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Virginia's Great Outdoors Is Showcased at Shenandoah National Park and in the Virginia State Parks
2011 marks milestones for both
When the term “the Great Outdoors” was coined it must have been with Virginia in mind. The Commonwealth’s inspiring landscape, including coastal beaches, rolling hills, majestic mountains and rivers and streams, is a haven for families looking to relax and reconnect in the beauty of nature. Hikers, paddlers, swimmers, stargazers, geo-cachers and nature lovers of all ages come to Virginia to completely connect on a memorable vacation. 2011 has two major milestones that will have outdoor enthusiasts eager to plan a trip.
This year in Virginia it’s what’s outside that counts as two of its most treasured assets, Shenandoah National Park and the Virginia State Parks system, each celebrate 75th anniversaries. Special programs and events and free admission days highlight activities perfect for families who want to shake off the stresses of everyday life and share the enjoyment of nature together.
When he dedicated Shenandoah National Park in 1936, President Franklin D. Roosevelt spoke for his and future generations when he said that visitors would find an experience “good for their bodies and good for their souls.” Today the same inspiration is present more than ever as the park enables its guests to be in the midst of nature and to immerse themselves in the freshness of the air and the beauty that surrounds them.
More than 500 miles of hiking trails (all but a few miles of which are pet-friendly) wind through nearly 200,000 acres of protected land, traversing woodlands and meadows and offering breathtaking views as well as encounters with wildlife and natural vegetation. Good options for family lodging, from hotel rooms to cabins or camping, abound along with restaurants and service areas.
The most recognizable feature of Shenandoah National Park is the two-lane road that runs its length. Skyline Drive meanders 105 miles from end to end and features 75 overlooks, many with expansive views of the Shenandoah Valley or Piedmont. Parking areas give quick access to trails leading to waterfalls or nature areas.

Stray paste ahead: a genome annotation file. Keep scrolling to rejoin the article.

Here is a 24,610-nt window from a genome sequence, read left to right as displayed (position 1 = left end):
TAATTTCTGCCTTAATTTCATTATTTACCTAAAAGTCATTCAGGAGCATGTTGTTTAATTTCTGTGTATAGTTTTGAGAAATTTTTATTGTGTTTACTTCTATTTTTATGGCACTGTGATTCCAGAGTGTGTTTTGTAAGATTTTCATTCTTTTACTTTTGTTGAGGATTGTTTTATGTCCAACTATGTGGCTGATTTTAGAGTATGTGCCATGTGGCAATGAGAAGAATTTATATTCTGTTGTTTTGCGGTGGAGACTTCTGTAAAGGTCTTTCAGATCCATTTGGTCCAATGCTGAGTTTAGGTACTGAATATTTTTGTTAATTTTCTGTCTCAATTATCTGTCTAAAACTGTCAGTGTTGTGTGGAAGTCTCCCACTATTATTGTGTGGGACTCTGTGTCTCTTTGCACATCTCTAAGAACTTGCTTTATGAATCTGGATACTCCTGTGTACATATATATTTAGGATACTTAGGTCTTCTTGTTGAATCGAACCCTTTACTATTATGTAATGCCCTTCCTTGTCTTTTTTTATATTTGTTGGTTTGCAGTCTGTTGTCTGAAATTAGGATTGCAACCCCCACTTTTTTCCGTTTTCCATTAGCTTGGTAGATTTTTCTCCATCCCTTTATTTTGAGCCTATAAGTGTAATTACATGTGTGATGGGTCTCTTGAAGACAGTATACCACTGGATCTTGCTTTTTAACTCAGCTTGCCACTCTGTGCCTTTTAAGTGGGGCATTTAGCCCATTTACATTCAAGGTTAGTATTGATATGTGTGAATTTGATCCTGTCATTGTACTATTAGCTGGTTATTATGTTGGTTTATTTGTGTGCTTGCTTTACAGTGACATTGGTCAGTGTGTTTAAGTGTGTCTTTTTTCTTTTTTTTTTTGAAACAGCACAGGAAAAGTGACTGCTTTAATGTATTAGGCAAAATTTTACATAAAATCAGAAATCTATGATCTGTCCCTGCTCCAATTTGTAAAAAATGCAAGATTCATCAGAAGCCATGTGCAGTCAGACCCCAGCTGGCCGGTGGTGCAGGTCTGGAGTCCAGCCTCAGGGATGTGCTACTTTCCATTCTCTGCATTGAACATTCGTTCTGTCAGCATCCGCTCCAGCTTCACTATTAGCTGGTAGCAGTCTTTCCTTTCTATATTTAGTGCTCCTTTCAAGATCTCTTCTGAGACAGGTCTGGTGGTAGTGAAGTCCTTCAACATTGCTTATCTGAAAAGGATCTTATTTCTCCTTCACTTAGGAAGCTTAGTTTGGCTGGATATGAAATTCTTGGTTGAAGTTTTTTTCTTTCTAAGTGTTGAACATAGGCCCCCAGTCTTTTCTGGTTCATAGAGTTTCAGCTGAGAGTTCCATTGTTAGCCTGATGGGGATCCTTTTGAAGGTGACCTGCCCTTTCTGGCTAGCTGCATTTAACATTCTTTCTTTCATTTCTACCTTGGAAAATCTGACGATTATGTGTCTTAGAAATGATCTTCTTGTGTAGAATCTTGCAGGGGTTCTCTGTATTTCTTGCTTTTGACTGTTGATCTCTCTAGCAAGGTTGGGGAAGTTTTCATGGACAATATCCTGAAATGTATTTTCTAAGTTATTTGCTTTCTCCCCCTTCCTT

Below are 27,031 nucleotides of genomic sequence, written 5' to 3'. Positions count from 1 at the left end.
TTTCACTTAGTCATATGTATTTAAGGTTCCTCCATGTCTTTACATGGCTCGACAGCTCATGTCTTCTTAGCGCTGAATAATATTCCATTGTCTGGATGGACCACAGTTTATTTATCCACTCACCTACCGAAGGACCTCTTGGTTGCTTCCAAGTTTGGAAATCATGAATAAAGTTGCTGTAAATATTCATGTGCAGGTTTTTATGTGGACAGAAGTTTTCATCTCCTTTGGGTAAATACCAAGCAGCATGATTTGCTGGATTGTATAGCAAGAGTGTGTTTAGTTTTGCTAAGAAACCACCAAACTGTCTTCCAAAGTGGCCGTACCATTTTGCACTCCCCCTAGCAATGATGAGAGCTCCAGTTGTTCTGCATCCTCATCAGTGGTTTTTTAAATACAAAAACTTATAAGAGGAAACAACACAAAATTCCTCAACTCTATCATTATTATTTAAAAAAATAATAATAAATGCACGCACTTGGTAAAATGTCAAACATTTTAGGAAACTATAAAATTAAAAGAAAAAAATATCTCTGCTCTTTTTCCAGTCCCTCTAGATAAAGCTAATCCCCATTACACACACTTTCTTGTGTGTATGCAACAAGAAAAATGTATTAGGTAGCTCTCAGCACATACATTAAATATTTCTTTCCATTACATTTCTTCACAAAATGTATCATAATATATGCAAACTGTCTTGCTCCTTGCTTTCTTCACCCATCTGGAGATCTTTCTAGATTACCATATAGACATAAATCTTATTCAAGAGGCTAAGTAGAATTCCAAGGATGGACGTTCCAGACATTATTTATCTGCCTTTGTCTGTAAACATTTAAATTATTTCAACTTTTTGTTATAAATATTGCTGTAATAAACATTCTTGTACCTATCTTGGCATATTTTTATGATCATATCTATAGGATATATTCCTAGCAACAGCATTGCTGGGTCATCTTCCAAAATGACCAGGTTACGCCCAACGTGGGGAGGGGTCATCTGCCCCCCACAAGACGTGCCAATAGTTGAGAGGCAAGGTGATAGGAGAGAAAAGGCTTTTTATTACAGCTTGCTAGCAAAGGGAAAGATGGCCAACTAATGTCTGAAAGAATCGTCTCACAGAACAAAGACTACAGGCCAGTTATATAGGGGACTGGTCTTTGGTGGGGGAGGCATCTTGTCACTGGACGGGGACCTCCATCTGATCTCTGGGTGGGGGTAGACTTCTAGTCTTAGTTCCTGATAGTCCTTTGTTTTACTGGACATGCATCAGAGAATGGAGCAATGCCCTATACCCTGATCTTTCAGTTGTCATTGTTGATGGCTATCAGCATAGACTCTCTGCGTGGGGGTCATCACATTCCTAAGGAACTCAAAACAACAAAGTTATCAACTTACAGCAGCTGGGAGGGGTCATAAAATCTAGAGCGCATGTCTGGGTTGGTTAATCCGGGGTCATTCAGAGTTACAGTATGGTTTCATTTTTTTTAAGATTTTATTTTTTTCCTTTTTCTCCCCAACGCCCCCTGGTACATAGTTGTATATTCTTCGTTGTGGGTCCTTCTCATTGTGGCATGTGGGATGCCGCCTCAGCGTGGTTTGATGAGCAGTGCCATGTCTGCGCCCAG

The National Park Service offers a bounty of ranger-led programs for adults and children. The excellent Junior Ranger program brings kids, parents and park rangers together for adventure hikes exploring wildlife, habitats, native plants and insects. Communities neighboring the park are hosting special events throughout the year. It’s just one of the ways for families to share an unforgettable experience in a special place.
Virginia’s State Parks also had their beginnings in 1936. From an original six parks the system has now grown to 34 parks found in nearly every corner of Virginia and have been honored as the best state parks in America by organizations such as the National Sporting Goods Association.
The state parks encompass a variety of environments from sand beaches of the Atlantic to the high mountains of far western Virginia, from Civil War battlefields to railroad beds-tuned bike trails and from bald eagle sanctuaries to an abandoned gold mine. Though each park offers its own special experience each is maintained in keeping with the quality expected of America’s best state parks.
One of the first features of Virginia State Parks was rustic overnight cabins built by the Civilian Conservation Corps. All but one of the original cabins remain in use, having been upgraded with modern facilities, and are among the most requested cabins in the park system. Now more than 260 climate controlled, fully furnished cabins are in the parks and include kitchen equipment, bedding and towels. Most have fireplaces. Ten parks have large family cabins with multiple bedrooms and baths, perfect for reunions.
But being outdoors is what makes the Virginia’s State Park experience superior. Many parks have beautiful lakes with swimming areas, canoe and boat rentals and excellent fishing. Family hiking trails run along lakeshores and through woodlots and meadows providing a great chance to see a multitude of wildlife species. For those who love camping the parks offer more than 1,700 camp sites from rustic to those equipped with electric and water hookups.
Certain parks are in a class by themselves. Caledon Natural Area on the Potomac River is home to one of the largest concentrations of bald eagles on the East Coast. A five-mile gorge traverses Breaks Interstate Park in far Southwest Virginia, giving it the nickname “Grand Canyon of the East.” Fairy Stone State Park is named for the small cross-shaped mineral formations rarely found in such abundance elsewhere. New River Trail State Park may be the longest and narrowest in the country, measuring 57 miles long and averaging 80 feet in width as it parallels the New River along a former railroad bed now turned into a popular biking trail. A real railroad line goes through Natural Tunnel State Park, utilizing the namesake naturally formed tunnel to get through the mountain.
The parks host a variety of special events and festivals throughout each year. On this special year the state parks will celebrate 75 years on June 18 with free admission and cake.
The state parks also maintain a highly trained professional staff of park rangers adept at assisting guests in making the most of their experience. The rangers also host special nature and wildlife programs that are family favorites.
For more information on Shenandoah National Park and Virginia State Parks, visit www.Virginia.org. Call 1-800-VISITVA for a free Virginia Is For Lovers Travel Guide and highway map.
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